ESPN’s decision to revamp the midnight Sportscenter around Scott Van Pelt this fall is one of their boldest moves in some time, and it’s drawn substantial critical praise both overall and for specific segments. As John Ourand writes in Sports Business Journal, ratings have been about the same as they were for the previous midnight Sportscenter, though:

ESPN has put a lot of promotional muscle behind Van Pelt’s show, and nearly three months into its run, viewership has not been spectacular. Ratings and viewers are generally flat with the “SportsCenter” that was on-air a year ago.

Van Pelt averaged a 0.5 rating/659,000 viewers for 33 Tuesday-Friday shows from its Sept. 7 launch to Nov. 19. A year ago, 26 episodes of the midnight “SportsCenter” averaged a 0.5 rating/712,000 viewers.

On Mondays, which have a bigger lead-in thanks to the highly rated “Monday Night Football,” last year’s midnight show averaged a 2.4 rating/3.505 million viewers, compared to this year’s 2.4 rating/3.398 million viewers.

Interpretation of those numbers really depends on whether you have a glass half-full or a glass half-empty perspective. Pessimists would say the static ratings suggest ESPN didn’t need to do a big personality-focused overhaul and could have just stuck with the traditional Sportscenter, while optimists would say Van Pelt’s show is holding the traditional Sportscenter ratings three months in and has more room to improve. Which view is more accurate may partly depend on the age breakdown of those ratings, which isn’t included in Ourand’s piece.

The new show has made no secret of its attempt to target a younger audience, which is valuable to both ESPN and its advertisers. If it is finding success on that front, that may be more useful for ESPN than “static ratings” would convey. It’s also interesting that ESPN is pumping up the alternate ways this show is being consumed, from WatchESPN streaming to engagement with certain segments on social media, both of which would suggest it is doing well with younger crowds. Here’s what ESPN senior vice-president (Sportscenter and news) Rob King told Ourand on that front:

It’s still too early for ESPN to worry about the show’s ratings. ESPN is committed to it for the long haul. Still, ESPN executives are heartened by the show’s digital performance. King said streaming numbers through WatchESPN would add a single digital percentage to the show’s overall viewership.

“It’s important for us to look not only at TV ratings,” King said. “Yes, the ratings are flat. As we start looking at a broader definition of ratings, we will see a lift.” …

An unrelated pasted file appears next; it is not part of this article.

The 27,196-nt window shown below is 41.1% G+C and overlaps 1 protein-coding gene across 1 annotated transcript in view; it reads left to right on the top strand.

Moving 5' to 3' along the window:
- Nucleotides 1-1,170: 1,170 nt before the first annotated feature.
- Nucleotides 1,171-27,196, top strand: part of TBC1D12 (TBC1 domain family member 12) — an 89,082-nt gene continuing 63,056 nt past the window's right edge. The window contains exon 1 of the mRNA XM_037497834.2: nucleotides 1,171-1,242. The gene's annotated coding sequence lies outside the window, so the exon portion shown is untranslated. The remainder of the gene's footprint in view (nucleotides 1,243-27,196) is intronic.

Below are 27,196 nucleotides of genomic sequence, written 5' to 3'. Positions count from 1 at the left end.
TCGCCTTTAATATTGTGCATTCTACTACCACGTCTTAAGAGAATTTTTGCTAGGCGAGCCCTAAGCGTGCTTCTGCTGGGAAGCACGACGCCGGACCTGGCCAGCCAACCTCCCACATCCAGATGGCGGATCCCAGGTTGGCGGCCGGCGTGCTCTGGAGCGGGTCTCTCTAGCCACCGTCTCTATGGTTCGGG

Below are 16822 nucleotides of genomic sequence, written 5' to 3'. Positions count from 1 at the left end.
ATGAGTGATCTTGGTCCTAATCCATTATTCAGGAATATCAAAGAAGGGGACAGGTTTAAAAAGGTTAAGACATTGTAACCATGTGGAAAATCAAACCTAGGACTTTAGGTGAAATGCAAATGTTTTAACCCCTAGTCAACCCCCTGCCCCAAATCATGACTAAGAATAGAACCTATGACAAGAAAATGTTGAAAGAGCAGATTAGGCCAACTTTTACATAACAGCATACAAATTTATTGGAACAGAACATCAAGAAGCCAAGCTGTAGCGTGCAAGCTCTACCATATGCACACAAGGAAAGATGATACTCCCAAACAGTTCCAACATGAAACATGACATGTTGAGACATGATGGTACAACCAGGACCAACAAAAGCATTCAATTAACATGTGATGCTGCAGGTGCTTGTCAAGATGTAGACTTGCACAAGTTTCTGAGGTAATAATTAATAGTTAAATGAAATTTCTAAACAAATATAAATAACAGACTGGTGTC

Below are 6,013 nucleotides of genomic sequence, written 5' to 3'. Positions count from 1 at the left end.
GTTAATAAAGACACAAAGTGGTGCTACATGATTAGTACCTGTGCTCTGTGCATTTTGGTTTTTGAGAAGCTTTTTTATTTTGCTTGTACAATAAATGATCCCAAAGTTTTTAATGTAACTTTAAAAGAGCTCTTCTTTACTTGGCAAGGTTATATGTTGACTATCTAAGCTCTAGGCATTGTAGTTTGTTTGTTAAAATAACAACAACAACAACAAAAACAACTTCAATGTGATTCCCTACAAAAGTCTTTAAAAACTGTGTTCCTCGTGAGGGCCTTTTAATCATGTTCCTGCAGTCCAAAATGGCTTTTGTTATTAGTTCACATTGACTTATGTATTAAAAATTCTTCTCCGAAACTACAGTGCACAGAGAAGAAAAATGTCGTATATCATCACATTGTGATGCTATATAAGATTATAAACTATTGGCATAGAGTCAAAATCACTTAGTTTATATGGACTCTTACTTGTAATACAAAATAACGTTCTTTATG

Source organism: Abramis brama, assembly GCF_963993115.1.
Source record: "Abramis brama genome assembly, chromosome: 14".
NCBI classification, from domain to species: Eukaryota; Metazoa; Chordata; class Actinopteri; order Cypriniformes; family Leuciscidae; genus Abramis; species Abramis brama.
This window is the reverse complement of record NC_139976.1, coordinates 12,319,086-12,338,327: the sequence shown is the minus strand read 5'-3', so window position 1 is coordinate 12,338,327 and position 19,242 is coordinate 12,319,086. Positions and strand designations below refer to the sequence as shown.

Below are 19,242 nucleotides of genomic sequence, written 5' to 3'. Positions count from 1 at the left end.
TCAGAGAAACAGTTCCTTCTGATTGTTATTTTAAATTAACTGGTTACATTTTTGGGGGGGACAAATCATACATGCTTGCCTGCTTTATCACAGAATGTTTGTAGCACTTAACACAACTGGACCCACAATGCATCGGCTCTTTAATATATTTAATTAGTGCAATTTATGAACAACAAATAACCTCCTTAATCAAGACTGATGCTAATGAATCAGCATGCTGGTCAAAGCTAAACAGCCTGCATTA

Like much of Van Pelt’s late-night competition — think Stephen Colbert, Jimmy Fallon, Jimmy Kimmel — the midnight “SportsCenter” is broken into segments that can easily be shared on social media.

Five weeks after the show’s launch, for example, Van Pelt had a segment where he spoke about former NBA player Lamar Odom, who was in the hospital. The segment went viral, picking up 8,000 retweets and 7,000 likes when ESPN’s “SportsCenter” account tweeted it out at 1:23 a.m. ET. That’s 7.2 times higher than the average engagement of tweets from that account, ESPN says.

“These kinds of segments are entertaining regardless of whether or not you are watching them in that live news cycle,” King said. “They are eminently sharable, and we wanted to make sure that we honored that. We’re doing Periscope sessions immediately after the show because we learned in the prior iteration of a midnight show that there was an active audience that wanted to check in and wanted to listen to another five to seven minutes of Scott talking about the show that just happened.”

The focus on shareable segments is fascinating, as that’s growing both within the sports world and without. The likes of John Oliver and Katie Nolan are bringing far more of an audience to their companies (HBO and Fox, respectively) than ratings alone would indicate, as many of their segments are picked up and shared on blogs, social media and more, and even more traditional late-night shows such as those of Fallon, Kimmel and Colbert are going that route too. Shareable segments can’t be your only source of attention and revenue, as traditional ratings and advertising are still crucial, but they can be a nice value-added piece, and one that may become more important in the near future.

It’s also interesting to see ESPN talking about the streaming numbers here, as that fits in with the idea that WatchESPN is going to become even more important for them (especially with a discussed integration into the main ESPN app). Add a streaming boost to a shareable boost, and there’s a case to be made that this is working fine for ESPN so far. (Of course, pessimists would say that’s all spin to draw attention away from the flat ratings.)

At the least, it seems clear that the new-look SportsCenter with Van Pelt is doing all right from the company’s perspective, and that they’re going to stay the course with it and perhaps push it even more from the Sportscenter norm. (King told Ourand “We’re still figuring it out. Yes, it’s different. And, yes, you have permission to go further.” Van Pelt has also been positive about the show so far in interviews with GQ and SI.) We’ll see if this approach pays dividends for them in the long term.

[Sports Business Journal]

About Andrew Bucholtz

Andrew Bucholtz is a staff writer for Awful Announcing and The Comeback. He previously worked at Yahoo! Sports Canada and Black Press.

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